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BEPS is making everything transparent

Increased transparency and automatic exchange of information for MNEs


This article, authored by Mario van den Broek and Jordi van der Struis of RSM Netherlands originally appeared in Bloomberg BNA Tax Planning International Review, October 2016 edition.

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Clearly, the most significant fiscal undertaking of the last decades to tackle strategies of multinational enterprises (“MNEs”) to erode tax bases and shift profits within the group is the Base Erosion and Profit Shifting (“BEPS”) initiative of the OECD.

The final BEPS report has provided for 15 action points to create more coherent international tax rules, reinforce the link between the substance requirements and international tax standards but also increase transparency and certainty for both businesses and governments.

Although BEPS intends to target aggressive and harmful tax planning, its impact reaches far beyond what would still be possible under BEPS in terms of tax planning or structures. Interestingly, as a first response to BEPS, several MNEs may be tempted to assume that BEPS likely will not have a significant impact on the basis of a lack of sophisticated or aggressive tax planning since they may not apply hybrid structures or have any subsidiaries in tax havens, excessively debt funded companies or any of the other tax strategies that are targeted by BEPS. However, such an assumption does not exempt MNE’s from possible increased compliance requirements as a wide array of transparency driven regulations exist with implications that are more far reaching than some may assume.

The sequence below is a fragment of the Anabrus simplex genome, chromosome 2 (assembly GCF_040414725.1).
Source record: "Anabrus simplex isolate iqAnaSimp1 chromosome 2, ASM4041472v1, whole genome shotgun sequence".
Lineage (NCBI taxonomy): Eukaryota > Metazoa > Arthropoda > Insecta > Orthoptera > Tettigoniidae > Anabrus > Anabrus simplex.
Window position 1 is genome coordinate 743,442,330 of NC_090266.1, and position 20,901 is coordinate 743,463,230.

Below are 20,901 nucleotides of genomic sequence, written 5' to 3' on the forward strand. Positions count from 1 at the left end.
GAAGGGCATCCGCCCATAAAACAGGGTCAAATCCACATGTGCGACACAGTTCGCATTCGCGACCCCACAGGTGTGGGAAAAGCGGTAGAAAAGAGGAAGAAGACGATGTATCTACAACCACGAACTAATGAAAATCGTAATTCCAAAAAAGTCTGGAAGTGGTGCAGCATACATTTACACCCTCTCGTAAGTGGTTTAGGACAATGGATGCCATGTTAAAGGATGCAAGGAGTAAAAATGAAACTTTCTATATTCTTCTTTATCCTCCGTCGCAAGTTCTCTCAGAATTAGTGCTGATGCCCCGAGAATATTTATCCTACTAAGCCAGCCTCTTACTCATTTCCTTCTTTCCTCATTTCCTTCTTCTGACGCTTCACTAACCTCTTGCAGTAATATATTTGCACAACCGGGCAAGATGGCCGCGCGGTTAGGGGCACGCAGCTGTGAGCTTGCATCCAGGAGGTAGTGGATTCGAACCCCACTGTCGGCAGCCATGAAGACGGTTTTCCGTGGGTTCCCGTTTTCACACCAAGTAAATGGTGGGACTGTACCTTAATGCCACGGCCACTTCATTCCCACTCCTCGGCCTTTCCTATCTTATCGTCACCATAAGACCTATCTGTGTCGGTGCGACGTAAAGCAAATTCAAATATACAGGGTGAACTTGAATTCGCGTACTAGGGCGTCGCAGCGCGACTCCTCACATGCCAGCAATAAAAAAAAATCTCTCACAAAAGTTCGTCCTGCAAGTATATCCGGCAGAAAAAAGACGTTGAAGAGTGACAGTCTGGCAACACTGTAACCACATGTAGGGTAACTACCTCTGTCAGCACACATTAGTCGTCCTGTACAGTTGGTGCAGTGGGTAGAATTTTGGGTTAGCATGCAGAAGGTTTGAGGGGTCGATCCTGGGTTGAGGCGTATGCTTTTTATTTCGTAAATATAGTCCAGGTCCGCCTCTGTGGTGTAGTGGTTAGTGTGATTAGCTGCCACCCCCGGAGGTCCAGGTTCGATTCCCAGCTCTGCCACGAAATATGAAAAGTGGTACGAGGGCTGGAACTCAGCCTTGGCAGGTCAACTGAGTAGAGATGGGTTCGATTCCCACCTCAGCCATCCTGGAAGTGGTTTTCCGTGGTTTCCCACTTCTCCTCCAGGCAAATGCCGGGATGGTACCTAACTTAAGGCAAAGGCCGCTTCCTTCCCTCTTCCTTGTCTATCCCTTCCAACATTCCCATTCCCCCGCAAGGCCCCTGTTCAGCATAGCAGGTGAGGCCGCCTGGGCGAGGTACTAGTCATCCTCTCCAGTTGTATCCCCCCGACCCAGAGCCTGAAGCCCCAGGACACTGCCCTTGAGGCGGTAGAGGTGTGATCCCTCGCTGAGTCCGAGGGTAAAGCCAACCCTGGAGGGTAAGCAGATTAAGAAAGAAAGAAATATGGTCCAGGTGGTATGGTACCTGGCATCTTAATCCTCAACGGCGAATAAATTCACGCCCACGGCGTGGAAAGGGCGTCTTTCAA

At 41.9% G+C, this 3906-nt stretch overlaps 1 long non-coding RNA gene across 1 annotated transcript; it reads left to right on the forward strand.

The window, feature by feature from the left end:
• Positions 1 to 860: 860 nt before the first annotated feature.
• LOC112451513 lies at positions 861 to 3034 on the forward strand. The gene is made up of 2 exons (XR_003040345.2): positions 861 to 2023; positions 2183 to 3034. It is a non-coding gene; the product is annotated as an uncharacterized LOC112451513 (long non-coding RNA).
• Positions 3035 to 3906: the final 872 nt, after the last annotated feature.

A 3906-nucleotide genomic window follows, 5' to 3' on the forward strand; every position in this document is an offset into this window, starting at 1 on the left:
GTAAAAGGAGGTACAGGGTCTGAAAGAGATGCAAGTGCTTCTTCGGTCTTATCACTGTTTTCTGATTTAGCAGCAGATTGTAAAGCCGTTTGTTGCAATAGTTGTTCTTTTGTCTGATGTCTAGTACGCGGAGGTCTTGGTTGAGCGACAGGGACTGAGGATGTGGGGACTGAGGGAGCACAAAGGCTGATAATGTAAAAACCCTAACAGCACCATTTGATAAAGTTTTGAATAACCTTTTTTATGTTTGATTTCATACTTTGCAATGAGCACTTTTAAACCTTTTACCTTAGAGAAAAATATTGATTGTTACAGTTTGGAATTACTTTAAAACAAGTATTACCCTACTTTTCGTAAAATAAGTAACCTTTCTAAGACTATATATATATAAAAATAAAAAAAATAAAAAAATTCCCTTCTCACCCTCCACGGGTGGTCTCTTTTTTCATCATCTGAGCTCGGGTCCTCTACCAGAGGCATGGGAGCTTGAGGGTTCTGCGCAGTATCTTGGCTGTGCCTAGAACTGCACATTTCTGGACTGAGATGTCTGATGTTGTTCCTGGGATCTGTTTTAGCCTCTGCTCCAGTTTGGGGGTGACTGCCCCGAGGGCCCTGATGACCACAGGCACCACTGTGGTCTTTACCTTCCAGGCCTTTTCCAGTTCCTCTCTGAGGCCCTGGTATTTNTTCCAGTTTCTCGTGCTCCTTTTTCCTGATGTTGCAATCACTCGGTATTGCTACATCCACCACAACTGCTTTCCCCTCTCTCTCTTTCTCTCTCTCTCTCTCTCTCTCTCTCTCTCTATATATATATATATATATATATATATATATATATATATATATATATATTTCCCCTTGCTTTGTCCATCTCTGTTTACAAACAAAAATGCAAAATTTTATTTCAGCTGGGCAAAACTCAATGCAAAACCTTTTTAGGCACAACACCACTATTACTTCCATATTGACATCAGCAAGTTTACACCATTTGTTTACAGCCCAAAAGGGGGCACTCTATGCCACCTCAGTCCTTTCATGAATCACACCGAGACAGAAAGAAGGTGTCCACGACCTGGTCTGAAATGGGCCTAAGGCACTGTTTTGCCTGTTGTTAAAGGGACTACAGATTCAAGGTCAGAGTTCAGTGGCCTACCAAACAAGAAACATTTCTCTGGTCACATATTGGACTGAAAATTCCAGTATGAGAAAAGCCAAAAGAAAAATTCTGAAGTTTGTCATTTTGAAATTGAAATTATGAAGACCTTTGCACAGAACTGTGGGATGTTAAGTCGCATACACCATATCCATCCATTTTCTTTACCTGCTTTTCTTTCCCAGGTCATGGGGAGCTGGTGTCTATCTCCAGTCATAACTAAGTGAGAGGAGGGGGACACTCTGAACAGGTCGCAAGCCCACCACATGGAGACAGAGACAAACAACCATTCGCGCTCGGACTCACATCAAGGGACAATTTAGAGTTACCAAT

In this article, we will discuss in more detail some of those implications and the impact on the role of the tax department going forward.

Part 1: Transparency

Tax transparency can be broadly referred to as the symmetry of information between tax administrations and between tax administrations and taxpayers. Transparency entails a responsibility equally shared by tax administrations and the taxpayer, its aim being to share the tax policy and strategies between tax administrations and between tax administrations and taxpayers.

The competition between countries to attract foreign investments and increase tax revenue has created a patched landscape of various tax regimes that all differ in terms of tax rates, tax incentives and general concepts. Multinationals and other taxpayers responded by setting up complex and tax driven structures to benefit from the differences between the local tax regimes where possible.